Pandemic boomtowns Las Vegas and Phoenix saw investor purchases fall over 60%—more than all of the other metros Redfin analyzed
(NASDAQ: RDFN) —Investor purchases of U.S. homes fell a record 45.8% year over year in the fourth quarter as the high cost of borrowing money and the prospect of substantial home-price declines made real estate investing less attractive. That’s according to a new report from Redfin (redfin.com), the technology-powered real estate brokerage. The second biggest decline occurred in 2008, when investor purchases slumped 45.1% during the subprime mortgage crisis.
Overall U.S. home purchases fell 40.8% from a year earlier in the fourth quarter.
Investor purchases slumped 27% on a quarter-over-quarter basis, the largest quarterly decline on record aside from the beginning of the pandemic. That’s comparable with the 28.1% quarterly drop in overall home purchases.
While many investors have pumped the brakes on homebuying, investor market share has remained fairly steady. That’s because individual homebuyers have also pulled back. Investors purchased 17.8% of all homes that were bought in the metros tracked by Redfin in the fourth quarter. That’s comparable with 17.6% in the prior quarter and down from 19.4% a year earlier.
In dollar terms, investors bought $31 billion worth of homes in the fourth quarter, down 42.7% from $54.1 billion one year earlier and down 27.5% from $42.8 billion one quarter earlier. The typical home investors purchased cost $425,926, little changed from one year earlier but down 5.8% from one quarter earlier.
Prospect of Home-Price Declines Prompts Investors to Back Off
Investors piled into the housing market in 2021 due to rock-bottom mortgage rates and surging housing demand and are now retreating amid projections that home prices have room to fall.
U.S. home prices are up less than 1% year over year—compared with 15% growth one year ago—and have fallen 11% from their spring 2022 peak. In many metros, prices are already declining on a year-over-year basis. That’s because the jump in mortgage rates last year dampened homebuyer demand. Higher rates also mean it’s more expensive to borrow money, which eats into profits. Many investors are moving their money into other asset classes that offer better returns. For investors who are landlords, slowing rent growth is also making it more challenging to reap large returns.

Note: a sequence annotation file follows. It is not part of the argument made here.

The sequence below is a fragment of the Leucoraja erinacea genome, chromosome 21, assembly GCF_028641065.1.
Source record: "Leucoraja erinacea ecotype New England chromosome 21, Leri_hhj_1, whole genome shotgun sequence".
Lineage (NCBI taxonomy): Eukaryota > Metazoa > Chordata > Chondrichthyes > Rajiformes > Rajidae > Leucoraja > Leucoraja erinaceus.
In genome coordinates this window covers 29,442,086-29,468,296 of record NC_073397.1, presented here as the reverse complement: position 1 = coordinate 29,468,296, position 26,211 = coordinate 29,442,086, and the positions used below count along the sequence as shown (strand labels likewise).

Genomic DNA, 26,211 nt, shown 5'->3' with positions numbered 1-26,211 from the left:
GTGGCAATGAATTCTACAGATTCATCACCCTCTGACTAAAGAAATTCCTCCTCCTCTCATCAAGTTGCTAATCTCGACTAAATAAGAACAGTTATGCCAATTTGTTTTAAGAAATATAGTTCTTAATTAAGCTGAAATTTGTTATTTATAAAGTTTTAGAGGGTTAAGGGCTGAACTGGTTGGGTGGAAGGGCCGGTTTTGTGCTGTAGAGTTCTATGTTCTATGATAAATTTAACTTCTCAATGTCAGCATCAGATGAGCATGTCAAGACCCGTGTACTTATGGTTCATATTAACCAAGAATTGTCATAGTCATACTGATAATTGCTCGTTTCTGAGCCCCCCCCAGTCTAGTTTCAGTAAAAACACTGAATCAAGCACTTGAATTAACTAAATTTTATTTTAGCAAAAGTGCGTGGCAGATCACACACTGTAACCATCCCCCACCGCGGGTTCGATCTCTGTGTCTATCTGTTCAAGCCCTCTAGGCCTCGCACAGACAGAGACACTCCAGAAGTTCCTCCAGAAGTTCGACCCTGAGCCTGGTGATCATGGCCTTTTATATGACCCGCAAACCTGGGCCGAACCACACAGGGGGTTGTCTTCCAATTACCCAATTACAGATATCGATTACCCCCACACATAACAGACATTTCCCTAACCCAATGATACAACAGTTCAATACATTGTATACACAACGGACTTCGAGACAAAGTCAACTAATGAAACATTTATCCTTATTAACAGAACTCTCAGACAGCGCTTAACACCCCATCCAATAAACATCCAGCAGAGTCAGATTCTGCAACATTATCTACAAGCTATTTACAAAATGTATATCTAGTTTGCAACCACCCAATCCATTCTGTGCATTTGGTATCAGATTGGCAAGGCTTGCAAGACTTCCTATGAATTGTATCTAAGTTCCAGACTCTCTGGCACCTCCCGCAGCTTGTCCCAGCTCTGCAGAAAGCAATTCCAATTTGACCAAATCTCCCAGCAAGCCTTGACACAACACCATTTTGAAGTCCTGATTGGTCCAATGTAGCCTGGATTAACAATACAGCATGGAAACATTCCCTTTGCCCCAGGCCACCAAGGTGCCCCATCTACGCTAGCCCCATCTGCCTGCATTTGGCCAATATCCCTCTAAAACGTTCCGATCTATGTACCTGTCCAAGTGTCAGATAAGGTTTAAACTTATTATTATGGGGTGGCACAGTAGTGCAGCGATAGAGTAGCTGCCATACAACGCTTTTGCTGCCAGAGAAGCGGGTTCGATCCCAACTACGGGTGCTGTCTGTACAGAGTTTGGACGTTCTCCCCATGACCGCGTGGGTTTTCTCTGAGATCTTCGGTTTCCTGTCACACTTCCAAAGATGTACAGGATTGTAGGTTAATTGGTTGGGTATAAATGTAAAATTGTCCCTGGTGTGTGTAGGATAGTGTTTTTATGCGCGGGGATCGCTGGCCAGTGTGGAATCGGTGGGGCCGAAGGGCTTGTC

“It’s possible that investors will start to wade back into the market this year given that mortgage rates have ticked down from their 2022 high—especially if home prices show signs of bottoming,” said Redfin Senior Economist Sheharyar Bokhari. “But it’s unlikely that investors will return with the same vigor they had in 2021. That’s good news for individual buyers, who are still grappling with high housing costs but no longer losing bidding war after bidding war to investors.”
Investor home purchases in the fourth quarter of 2021 were near their record high, which is another reason the year-over-year decline in 2022 was so dramatic. Investors bought 48,445 homes in the metros tracked by Redfin in the fourth quarter of 2022, down from 89,396 a year earlier and 60,447 in the fourth quarter of 2019—before the pandemic.
Pandemic Boomtowns See Biggest Drops in Investor Purchases